The tourism industry in Wales needs urgent clarity on rules after the national Covid firebreak lockdown ends, say some of its leaders.
Emotions in the sector are turning from “anxiety to anger” in some parts of the country, warned one industry insider.
Health Minister Vaughan Gething has said there would be guidance at least a week in advance on what comes next.
The Welsh Government said it met a tourism taskforce “on a weekly basis” to work with the industry.
But Jim Jones, the managing director of North Wales Tourism, said the 1,000 members he represents needed to know “a month ago”.
He said most of north Wales had already been put under hyper-local lockdown, and extending the measures to the national firebreak was “draconian”.
“The first minister talks about the short, sharp shock – we’re talking about the long, sharp shock to our economy,” Mr Jones said.
“The current lockdown is really unfair for business.
“I’ve always said right from day one ‘yes, absolutely we should be protecting lives’ – but at the same time we should be protecting people’s livelihoods.”
He said the economic impact was being felt across the whole of the hospitality sector in the region, including the supply chain behind the tourism industry.
“We’re already hearing of redundancies, or job losses, and questions of whether businesses will open,” Mr Jones continued.
“It’s the uncertainty going forward – and the anxiety which is now turning to anger.
“It’s the lack of information, the lack of engagement that we are having at this moment in time with Welsh Government and business.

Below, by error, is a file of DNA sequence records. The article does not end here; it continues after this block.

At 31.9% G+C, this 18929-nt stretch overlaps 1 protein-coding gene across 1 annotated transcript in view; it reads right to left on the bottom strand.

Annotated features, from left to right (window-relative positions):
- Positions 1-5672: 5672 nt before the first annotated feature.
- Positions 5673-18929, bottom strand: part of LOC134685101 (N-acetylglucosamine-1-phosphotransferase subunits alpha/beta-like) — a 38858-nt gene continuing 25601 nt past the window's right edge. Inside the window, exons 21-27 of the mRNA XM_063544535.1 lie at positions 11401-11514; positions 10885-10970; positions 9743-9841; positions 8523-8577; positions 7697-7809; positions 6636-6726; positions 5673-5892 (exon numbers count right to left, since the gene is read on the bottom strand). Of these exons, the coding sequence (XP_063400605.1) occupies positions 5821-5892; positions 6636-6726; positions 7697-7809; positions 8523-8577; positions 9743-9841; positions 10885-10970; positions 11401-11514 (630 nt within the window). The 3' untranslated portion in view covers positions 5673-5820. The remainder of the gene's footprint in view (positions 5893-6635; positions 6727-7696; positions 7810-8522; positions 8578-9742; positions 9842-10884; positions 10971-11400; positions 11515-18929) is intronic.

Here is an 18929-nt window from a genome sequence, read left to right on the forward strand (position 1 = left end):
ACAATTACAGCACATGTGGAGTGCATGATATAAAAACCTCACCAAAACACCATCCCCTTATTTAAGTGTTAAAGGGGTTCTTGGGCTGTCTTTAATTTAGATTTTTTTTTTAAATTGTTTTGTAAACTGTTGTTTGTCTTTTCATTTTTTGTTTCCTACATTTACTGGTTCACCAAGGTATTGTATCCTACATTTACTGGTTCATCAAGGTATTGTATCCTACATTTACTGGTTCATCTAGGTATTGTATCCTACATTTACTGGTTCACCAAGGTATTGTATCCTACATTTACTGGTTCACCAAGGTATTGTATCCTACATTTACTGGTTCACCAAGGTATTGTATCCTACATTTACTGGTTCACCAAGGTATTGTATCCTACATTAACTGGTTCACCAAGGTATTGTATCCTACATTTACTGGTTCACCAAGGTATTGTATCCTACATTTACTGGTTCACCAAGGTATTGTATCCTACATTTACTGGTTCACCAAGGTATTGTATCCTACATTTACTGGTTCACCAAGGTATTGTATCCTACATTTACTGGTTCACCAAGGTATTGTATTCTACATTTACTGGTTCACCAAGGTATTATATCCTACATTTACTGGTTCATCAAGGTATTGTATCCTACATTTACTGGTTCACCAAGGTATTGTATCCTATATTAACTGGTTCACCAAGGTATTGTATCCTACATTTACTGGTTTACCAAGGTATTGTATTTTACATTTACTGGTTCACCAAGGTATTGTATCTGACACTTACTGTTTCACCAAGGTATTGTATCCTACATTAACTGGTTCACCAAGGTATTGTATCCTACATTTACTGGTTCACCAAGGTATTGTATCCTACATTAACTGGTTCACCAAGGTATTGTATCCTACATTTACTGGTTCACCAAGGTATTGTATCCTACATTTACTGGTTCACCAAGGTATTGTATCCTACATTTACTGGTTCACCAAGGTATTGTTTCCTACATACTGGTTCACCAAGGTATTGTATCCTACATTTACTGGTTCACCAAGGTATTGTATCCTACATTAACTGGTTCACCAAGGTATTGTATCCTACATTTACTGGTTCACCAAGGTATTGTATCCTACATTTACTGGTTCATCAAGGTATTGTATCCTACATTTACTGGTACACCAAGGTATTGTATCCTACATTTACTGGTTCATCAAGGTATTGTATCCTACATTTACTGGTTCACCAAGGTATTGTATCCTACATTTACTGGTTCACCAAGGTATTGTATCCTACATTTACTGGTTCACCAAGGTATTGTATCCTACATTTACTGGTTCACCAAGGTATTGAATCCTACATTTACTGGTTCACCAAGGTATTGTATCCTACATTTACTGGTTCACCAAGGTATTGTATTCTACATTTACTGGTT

“We are the last to find out, yet we’re the ones dealing with the brunt of it all.”
Concerns about the lockdown measures led to a protest over the weekend in Llandudno, one of the main holiday destinations on the north Wales coast.
North Wales Tourism said the sector was worth more than £3bn alone to the region every year.
Across Wales, the industry was worth an estimated £6.3bn in spending by visitors in 2018, according to Welsh Government figures.
It also employed more than 132,000 people – nearly one-in-10 of the Welsh workforce.
Anglesey glamour-camping entrepreneur Victoria Roberts said she had already bitten the bullet and called it a year for her glamping sites.
“I know it’s October, but we keep getting calls about bookings – there’s still a market out there,” she said.
But with the firebreak in place, she said she and others in similar businesses across the island were resigned to staying shut until next year.
She also runs another holiday accommodation business but said she did not know where she stands after the firebreak ends on 9 November.
“Can I take bookings? Will the travel restrictions still be in place? What about the rule-of-six – will that still be in place?” she asked.
As co-chairman of the island’s own tourism association, she said other businesses were in the same situation.
“People just need to know – clear direction and back it up with reasons why,” she added.
“We need to know by the end of the week. We need to know what the plan is and how it will pan out – and what the next step will be.
“Will we be potentially looking at other firebreakers in the new year?”
Mr Gething told Monday’s coronavirus briefing that discussions would continue with stakeholders across industries such as tourism and retail over the course of the week.
“There are conversations taking place today, tomorrow, Wednesday, Thursday and beyond, and we’ll then expect the Cabinet to come together and agree a set of rules,” he said.
“We want to be in a position to give people at least a week or so to understand the new rules that are going to be in place.”
A Welsh Government official added that “engagement with the industry has been vital during the course of the pandemic” and, in addition to weekly meetings, a news bulletin in Wales was sent to 61,000 tourism businesses.
“Tourism is extremely important to our economy and we know this is an incredibly challenging time for businesses,” they added.